#define SET_SVANY_FOR_BODYLESS_IV(sv) \
    SvANY(sv) = (XPVIV*)((char*)&(sv->sv_u.svu_iv) - STRUCT_OFFSET(XPVIV, xiv_iv))

And, of course, the advantage of using a macro (rather than a function) is that the cost is paid entirely at compile time, and thus there is zero additional runtime performance lost.

By introducing the macro, the readability of the code would be improved in several places.

So, how did this change our situation? With the macro, the two lines we wanted to “hoist out” looked a lot less complex. All we would need would be a patch which replaces this one computationally heavy function call:

sv_upgrade(dstr, SVt_IV);

with just these two lines:

SET_SVANY_FOR_BODYLESS_IV(dstr);
SvFLAGS(dstr) |= SVt_IV;

By factoring the complexity differently, we opened the doors to a different set of performance/complexity cost trade-offs. We would leak only a small amount of complexity relative to the gain in performance. But is it worth it? With these changes, the cost would be low, but what would the actual benefit be?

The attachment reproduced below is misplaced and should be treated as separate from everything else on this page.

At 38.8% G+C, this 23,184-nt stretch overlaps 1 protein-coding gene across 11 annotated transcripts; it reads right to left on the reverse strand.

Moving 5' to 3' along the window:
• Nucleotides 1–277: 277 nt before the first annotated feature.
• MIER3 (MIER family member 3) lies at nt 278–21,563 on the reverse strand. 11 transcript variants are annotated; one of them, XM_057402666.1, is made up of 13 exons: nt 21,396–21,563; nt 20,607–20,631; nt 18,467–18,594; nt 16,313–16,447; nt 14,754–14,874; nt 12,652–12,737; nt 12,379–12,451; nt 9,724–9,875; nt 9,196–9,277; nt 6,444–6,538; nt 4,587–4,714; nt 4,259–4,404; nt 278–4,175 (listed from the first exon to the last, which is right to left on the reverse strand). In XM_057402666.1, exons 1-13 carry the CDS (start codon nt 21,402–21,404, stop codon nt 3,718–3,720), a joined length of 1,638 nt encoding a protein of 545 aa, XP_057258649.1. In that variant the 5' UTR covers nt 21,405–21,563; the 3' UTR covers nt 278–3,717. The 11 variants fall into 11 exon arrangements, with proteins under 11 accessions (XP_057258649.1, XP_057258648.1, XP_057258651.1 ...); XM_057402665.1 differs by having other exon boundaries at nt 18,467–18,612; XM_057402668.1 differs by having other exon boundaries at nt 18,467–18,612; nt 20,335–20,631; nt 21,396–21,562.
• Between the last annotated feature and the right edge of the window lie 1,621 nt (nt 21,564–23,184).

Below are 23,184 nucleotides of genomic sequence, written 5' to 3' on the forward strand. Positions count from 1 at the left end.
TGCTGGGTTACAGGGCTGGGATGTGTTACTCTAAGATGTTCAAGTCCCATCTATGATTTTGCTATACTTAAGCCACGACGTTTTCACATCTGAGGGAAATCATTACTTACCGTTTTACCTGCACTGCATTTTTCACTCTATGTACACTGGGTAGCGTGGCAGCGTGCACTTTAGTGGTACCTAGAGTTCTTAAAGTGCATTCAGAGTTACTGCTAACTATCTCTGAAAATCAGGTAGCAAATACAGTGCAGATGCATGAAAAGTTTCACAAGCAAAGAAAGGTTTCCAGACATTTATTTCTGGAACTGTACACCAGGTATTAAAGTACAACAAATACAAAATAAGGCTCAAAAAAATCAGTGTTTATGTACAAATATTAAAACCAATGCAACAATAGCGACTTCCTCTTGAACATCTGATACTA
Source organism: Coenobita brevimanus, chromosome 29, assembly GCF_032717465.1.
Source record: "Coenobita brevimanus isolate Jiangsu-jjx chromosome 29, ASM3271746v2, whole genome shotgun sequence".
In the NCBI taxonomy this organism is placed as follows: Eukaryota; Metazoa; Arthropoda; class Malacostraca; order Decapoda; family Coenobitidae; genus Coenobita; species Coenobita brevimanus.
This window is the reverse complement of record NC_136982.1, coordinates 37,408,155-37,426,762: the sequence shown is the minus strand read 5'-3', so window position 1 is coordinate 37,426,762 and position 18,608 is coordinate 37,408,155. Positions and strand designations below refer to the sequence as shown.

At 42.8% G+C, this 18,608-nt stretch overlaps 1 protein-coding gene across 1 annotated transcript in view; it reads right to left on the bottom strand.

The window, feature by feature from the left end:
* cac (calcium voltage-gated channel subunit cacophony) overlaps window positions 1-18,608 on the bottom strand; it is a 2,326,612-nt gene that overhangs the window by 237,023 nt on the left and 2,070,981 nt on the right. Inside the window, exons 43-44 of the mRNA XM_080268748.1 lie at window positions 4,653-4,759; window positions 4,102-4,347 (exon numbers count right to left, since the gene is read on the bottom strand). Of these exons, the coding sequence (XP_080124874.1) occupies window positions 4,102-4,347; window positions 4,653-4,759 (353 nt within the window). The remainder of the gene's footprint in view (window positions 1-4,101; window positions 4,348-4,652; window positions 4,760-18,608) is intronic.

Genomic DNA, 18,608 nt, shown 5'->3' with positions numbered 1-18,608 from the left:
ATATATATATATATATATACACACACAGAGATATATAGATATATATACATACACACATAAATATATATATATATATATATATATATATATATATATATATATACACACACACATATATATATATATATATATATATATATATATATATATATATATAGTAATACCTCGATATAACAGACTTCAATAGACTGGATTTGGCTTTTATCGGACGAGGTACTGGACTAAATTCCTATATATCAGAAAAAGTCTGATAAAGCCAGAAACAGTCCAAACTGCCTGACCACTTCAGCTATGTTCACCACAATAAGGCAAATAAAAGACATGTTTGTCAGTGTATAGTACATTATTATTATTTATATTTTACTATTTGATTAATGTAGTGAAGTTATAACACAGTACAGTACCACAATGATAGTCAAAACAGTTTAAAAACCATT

Measuring the gain

The micro-benchmark we used is very heavy on exercising one particular code path, however it is a common code path.

  $ dumbbench -i50 --pin-frequency -- \
    ./perl -Ilib -e \
    'for my $x (1..1000){my @a = (1..2000);}'

Here are the results of the micro-benchmark before the optimization:

  Rounded run time per iteration: 2.4311e-01 +/- 1.4e-04

And here are the results after the optimization:

  Rounded run time per iteration: 1.99354e-01 +/- 5.5e-05

That’s 18% faster.

Results

Overall, this hackathon project was a success.

With these measurements, we demonstrated that the optimization was worthwhile. The complexity cost is pretty close to zero: in some places the Perl core is slightly more complex, but the internals of sv_upgrade are certainly more clear. Additionally, we found there were other similar potential optimizations that could leverage the same technique. In the end, five related patches were pushed to Perl:

When Perl 5.22 ships, in part because of this work, many real-world programs will be faster.